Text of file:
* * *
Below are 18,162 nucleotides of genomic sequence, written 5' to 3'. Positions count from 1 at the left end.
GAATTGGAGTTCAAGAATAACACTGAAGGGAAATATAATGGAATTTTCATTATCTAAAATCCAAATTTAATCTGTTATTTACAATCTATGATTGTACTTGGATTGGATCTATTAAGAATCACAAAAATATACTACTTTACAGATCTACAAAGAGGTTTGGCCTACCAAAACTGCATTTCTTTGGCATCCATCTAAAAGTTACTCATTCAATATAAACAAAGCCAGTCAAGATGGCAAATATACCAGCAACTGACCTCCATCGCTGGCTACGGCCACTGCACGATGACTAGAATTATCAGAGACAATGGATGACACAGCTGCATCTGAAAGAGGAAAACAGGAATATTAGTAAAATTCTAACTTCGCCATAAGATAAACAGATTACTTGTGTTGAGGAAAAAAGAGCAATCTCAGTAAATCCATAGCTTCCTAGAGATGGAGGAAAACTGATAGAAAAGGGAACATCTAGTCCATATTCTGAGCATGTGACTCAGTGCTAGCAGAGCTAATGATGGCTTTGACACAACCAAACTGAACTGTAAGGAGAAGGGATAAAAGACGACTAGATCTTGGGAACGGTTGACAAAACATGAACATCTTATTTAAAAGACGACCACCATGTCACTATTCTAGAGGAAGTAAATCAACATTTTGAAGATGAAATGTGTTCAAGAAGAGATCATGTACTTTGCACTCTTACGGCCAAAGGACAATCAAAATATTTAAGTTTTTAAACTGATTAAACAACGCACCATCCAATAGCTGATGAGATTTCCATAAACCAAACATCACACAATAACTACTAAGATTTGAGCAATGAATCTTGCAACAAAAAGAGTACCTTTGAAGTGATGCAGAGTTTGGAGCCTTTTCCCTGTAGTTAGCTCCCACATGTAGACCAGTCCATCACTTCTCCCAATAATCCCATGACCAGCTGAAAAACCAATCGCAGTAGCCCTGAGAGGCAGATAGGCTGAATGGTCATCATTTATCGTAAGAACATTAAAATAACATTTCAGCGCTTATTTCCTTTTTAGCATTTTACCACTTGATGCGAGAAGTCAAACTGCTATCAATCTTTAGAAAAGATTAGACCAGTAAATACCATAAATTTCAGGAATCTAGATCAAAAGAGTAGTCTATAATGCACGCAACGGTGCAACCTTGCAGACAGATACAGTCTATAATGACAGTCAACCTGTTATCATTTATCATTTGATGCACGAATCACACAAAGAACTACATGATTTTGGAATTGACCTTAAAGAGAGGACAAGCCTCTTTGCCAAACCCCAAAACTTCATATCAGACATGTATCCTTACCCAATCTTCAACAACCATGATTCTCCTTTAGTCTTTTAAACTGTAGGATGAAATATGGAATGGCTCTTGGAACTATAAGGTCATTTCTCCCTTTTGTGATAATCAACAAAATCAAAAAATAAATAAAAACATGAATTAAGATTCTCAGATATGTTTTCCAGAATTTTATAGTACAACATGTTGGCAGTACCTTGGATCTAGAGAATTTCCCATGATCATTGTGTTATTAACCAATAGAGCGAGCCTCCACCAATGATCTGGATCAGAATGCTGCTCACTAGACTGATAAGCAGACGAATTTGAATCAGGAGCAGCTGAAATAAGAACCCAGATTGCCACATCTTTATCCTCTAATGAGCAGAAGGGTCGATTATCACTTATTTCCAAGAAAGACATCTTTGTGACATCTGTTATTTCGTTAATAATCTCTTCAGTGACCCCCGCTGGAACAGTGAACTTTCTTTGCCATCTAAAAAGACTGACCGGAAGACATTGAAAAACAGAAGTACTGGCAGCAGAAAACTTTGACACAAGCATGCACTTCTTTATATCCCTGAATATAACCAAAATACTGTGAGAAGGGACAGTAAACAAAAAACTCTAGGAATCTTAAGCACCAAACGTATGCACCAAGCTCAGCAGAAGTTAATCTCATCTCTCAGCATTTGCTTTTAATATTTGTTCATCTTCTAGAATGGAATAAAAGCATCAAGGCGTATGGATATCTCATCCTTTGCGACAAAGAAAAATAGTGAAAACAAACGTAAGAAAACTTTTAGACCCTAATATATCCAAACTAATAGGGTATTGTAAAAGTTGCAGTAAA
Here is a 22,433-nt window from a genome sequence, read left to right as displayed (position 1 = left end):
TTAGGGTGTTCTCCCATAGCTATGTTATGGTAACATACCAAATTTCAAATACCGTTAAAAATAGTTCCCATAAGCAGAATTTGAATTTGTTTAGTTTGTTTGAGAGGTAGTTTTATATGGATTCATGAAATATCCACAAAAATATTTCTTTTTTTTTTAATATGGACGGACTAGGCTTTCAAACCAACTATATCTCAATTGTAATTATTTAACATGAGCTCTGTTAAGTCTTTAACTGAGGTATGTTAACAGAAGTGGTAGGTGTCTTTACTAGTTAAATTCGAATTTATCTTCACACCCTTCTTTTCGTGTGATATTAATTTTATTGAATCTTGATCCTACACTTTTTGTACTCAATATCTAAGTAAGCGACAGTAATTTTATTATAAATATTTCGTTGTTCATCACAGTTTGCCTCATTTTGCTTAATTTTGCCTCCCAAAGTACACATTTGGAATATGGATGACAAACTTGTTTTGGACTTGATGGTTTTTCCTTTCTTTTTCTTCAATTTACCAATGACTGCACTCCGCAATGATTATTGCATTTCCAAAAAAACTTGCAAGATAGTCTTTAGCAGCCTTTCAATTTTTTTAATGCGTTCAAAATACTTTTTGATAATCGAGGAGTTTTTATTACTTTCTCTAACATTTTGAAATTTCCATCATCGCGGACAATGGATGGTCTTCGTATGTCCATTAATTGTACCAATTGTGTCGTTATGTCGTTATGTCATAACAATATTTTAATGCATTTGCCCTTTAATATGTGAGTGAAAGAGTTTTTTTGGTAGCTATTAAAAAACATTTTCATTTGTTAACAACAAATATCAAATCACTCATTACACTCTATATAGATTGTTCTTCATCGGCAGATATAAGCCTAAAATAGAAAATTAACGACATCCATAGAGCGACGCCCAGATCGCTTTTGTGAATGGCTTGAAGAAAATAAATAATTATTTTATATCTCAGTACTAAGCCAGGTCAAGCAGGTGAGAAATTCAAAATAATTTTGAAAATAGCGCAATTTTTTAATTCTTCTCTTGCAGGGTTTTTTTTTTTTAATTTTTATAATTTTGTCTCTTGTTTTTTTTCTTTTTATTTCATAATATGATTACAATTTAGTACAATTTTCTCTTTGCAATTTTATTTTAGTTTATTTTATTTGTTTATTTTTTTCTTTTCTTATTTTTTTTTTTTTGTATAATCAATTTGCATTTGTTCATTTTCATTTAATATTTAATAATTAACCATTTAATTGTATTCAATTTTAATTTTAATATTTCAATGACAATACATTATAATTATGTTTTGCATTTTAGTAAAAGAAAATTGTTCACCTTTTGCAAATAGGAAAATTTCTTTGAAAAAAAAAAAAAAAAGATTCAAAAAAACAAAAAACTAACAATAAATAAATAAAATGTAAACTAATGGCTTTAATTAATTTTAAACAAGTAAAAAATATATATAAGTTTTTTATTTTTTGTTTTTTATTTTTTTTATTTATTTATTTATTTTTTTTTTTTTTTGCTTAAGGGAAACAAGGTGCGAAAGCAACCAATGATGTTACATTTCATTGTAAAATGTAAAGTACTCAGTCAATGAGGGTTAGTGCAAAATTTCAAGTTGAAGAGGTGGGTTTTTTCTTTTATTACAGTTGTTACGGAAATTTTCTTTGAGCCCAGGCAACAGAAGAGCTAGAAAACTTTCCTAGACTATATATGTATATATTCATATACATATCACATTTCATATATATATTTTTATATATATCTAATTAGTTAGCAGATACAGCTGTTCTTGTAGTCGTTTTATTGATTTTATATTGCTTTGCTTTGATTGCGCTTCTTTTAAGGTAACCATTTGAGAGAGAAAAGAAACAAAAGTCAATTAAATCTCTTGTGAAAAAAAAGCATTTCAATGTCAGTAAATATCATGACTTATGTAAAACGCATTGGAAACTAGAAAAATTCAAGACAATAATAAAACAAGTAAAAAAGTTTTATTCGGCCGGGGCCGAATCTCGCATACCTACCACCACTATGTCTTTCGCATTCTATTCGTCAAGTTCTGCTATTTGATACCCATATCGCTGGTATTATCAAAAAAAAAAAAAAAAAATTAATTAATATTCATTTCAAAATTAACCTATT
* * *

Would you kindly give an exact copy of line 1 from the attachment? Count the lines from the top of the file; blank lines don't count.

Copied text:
Below are 18,162 nucleotides of genomic sequence, written 5' to 3'. Positions count from 1 at the left end.